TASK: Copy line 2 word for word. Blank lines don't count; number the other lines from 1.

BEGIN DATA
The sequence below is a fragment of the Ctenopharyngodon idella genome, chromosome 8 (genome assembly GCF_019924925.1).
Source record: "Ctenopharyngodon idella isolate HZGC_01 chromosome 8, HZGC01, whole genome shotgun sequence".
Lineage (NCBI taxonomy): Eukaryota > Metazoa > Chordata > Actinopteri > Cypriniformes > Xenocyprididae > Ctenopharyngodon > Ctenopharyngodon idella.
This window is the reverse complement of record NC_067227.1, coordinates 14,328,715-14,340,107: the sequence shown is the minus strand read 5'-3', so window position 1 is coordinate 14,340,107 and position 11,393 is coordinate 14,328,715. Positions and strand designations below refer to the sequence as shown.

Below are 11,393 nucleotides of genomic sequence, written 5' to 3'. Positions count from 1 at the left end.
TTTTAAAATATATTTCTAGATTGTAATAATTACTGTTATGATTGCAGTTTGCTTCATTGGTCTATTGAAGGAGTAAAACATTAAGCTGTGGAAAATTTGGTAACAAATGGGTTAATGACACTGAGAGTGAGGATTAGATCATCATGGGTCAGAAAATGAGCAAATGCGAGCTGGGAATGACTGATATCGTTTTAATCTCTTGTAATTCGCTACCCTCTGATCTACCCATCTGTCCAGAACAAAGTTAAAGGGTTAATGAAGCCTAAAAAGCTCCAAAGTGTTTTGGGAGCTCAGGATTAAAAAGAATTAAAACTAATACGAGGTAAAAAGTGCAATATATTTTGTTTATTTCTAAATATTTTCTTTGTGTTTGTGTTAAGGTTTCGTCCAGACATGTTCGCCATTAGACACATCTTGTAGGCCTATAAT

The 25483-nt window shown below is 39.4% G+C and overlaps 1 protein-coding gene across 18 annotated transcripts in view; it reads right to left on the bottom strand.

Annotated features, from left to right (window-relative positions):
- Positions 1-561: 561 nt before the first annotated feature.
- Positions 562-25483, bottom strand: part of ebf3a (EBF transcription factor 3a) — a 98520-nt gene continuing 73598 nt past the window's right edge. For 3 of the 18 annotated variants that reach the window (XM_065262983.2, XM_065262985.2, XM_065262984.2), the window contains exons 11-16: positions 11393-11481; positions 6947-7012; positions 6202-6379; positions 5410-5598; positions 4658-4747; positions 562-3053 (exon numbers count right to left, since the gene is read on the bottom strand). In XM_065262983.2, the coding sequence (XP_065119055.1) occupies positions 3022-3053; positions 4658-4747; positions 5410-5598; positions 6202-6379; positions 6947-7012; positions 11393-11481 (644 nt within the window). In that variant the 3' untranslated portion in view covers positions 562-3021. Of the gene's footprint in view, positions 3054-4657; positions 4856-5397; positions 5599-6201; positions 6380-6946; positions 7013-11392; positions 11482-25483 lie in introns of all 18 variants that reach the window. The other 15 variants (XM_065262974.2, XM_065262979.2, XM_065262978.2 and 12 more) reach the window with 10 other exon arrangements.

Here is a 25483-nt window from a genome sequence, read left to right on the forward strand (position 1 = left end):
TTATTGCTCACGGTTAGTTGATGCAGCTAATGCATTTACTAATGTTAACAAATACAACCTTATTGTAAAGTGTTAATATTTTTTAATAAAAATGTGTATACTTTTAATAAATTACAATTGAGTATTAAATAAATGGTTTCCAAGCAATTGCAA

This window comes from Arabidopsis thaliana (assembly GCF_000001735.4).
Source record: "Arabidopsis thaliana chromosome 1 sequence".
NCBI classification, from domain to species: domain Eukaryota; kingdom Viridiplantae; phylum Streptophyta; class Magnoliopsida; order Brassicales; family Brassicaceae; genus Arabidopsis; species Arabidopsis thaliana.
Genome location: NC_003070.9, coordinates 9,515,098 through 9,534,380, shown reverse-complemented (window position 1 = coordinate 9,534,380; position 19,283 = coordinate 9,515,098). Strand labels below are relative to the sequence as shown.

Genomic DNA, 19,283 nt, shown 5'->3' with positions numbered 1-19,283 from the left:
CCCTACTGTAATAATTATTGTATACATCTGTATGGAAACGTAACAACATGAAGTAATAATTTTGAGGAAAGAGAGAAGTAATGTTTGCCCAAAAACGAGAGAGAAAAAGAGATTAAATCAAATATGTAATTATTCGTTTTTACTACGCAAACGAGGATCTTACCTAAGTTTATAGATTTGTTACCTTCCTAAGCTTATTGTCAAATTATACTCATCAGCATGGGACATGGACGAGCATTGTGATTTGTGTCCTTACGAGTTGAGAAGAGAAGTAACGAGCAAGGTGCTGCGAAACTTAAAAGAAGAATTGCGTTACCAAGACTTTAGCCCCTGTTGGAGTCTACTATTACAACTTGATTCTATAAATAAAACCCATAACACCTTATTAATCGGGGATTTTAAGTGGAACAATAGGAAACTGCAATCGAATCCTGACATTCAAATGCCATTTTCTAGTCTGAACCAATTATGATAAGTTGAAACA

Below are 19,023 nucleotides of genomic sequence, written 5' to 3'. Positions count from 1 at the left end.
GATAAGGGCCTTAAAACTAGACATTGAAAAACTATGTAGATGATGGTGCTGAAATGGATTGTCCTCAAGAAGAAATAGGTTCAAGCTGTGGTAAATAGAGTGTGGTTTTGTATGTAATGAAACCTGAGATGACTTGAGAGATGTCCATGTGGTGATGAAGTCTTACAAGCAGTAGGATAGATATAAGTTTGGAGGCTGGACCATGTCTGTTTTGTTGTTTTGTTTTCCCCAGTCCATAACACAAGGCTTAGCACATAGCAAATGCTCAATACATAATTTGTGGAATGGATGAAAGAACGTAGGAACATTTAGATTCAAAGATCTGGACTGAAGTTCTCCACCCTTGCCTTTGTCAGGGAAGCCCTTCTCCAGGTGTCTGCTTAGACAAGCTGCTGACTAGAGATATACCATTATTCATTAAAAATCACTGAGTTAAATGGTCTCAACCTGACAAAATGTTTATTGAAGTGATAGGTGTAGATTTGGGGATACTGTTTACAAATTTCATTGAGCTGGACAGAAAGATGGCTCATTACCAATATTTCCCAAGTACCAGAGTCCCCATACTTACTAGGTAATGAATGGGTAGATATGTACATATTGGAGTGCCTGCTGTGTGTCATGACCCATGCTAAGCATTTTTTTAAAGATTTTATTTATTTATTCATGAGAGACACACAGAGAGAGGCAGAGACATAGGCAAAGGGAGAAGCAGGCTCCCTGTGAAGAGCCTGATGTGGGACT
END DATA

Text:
Source record: "Ctenopharyngodon idella isolate HZGC_01 chromosome 8, HZGC01, whole genome shotgun sequence".